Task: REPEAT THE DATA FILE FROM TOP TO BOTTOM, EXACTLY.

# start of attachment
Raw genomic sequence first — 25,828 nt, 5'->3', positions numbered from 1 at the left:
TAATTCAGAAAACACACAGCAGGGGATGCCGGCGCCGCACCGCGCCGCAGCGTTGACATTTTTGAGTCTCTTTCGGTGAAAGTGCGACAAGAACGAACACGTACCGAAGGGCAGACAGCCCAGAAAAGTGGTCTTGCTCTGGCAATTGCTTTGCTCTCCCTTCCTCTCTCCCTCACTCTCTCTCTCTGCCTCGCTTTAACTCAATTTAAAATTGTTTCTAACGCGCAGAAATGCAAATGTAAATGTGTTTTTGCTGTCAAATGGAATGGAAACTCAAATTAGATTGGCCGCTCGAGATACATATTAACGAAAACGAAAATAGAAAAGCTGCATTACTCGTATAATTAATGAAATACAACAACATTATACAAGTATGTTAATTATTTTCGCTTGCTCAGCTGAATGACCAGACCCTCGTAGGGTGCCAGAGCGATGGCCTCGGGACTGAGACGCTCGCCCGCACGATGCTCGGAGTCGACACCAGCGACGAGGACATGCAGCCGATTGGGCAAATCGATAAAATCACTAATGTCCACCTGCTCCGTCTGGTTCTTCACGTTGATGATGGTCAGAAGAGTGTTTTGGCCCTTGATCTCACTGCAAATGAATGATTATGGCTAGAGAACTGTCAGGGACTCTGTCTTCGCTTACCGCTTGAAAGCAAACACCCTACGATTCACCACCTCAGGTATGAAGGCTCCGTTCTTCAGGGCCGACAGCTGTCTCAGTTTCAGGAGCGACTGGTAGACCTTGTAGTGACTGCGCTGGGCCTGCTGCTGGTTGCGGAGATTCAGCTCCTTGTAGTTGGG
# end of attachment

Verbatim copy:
Raw genomic sequence first — 25,828 nt, 5'->3', positions numbered from 1 at the left:
TAATTCAGAAAACACACAGCAGGGGATGCCGGCGCCGCACCGCGCCGCAGCGTTGACATTTTTGAGTCTCTTTCGGTGAAAGTGCGACAAGAACGAACACGTACCGAAGGGCAGACAGCCCAGAAAAGTGGTCTTGCTCTGGCAATTGCTTTGCTCTCCCTTCCTCTCTCCCTCACTCTCTCTCTCTGCCTCGCTTTAACTCAATTTAAAATTGTTTCTAACGCGCAGAAATGCAAATGTAAATGTGTTTTTGCTGTCAAATGGAATGGAAACTCAAATTAGATTGGCCGCTCGAGATACATATTAACGAAAACGAAAATAGAAAAGCTGCATTACTCGTATAATTAATGAAATACAACAACATTATACAAGTATGTTAATTATTTTCGCTTGCTCAGCTGAATGACCAGACCCTCGTAGGGTGCCAGAGCGATGGCCTCGGGACTGAGACGCTCGCCCGCACGATGCTCGGAGTCGACACCAGCGACGAGGACATGCAGCCGATTGGGCAAATCGATAAAATCACTAATGTCCACCTGCTCCGTCTGGTTCTTCACGTTGATGATGGTCAGAAGAGTGTTTTGGCCCTTGATCTCACTGCAAATGAATGATTATGGCTAGAGAACTGTCAGGGACTCTGTCTTCGCTTACCGCTTGAAAGCAAACACCCTACGATTCACCACCTCAGGTATGAAGGCTCCGTTCTTCAGGGCCGACAGCTGTCTCAGTTTCAGGAGCGACTGGTAGACCTTGTAGTGACTGCGCTGGGCCTGCTGCTGGTTGCGGAGATTCAGCTCCTTGTAGTTGGG